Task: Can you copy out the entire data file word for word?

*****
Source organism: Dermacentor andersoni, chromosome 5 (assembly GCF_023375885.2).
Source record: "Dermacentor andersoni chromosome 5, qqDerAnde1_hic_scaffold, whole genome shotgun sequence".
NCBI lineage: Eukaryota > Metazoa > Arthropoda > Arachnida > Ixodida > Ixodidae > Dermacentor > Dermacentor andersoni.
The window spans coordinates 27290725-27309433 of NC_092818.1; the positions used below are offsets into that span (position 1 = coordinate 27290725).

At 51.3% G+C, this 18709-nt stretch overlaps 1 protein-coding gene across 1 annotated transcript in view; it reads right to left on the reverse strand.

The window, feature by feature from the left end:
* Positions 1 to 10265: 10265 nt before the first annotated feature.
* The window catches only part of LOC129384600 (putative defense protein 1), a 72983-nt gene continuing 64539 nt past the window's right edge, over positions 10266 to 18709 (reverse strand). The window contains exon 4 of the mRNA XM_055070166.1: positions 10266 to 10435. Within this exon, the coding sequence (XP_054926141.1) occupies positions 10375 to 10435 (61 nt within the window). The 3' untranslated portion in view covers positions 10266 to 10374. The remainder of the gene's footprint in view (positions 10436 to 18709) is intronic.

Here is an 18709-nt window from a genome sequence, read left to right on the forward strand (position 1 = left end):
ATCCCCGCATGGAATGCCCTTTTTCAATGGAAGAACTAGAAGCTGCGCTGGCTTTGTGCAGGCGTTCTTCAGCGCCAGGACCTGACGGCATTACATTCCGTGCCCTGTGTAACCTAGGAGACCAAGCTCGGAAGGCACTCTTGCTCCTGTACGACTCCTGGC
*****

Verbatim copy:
Source organism: Dermacentor andersoni, chromosome 5 (assembly GCF_023375885.2).
Source record: "Dermacentor andersoni chromosome 5, qqDerAnde1_hic_scaffold, whole genome shotgun sequence".
NCBI lineage: Eukaryota > Metazoa > Arthropoda > Arachnida > Ixodida > Ixodidae > Dermacentor > Dermacentor andersoni.
The window spans coordinates 27290725-27309433 of NC_092818.1; the positions used below are offsets into that span (position 1 = coordinate 27290725).

At 51.3% G+C, this 18709-nt stretch overlaps 1 protein-coding gene across 1 annotated transcript in view; it reads right to left on the reverse strand.

The window, feature by feature from the left end:
* Positions 1 to 10265: 10265 nt before the first annotated feature.
* The window catches only part of LOC129384600 (putative defense protein 1), a 72983-nt gene continuing 64539 nt past the window's right edge, over positions 10266 to 18709 (reverse strand). The window contains exon 4 of the mRNA XM_055070166.1: positions 10266 to 10435. Within this exon, the coding sequence (XP_054926141.1) occupies positions 10375 to 10435 (61 nt within the window). The 3' untranslated portion in view covers positions 10266 to 10374. The remainder of the gene's footprint in view (positions 10436 to 18709) is intronic.

Here is an 18709-nt window from a genome sequence, read left to right on the forward strand (position 1 = left end):
ATCCCCGCATGGAATGCCCTTTTTCAATGGAAGAACTAGAAGCTGCGCTGGCTTTGTGCAGGCGTTCTTCAGCGCCAGGACCTGACGGCATTACATTCCGTGCCCTGTGTAACCTAGGAGACCAAGCTCGGAAGGCACTCTTGCTCCTGTACGACTCCTGGC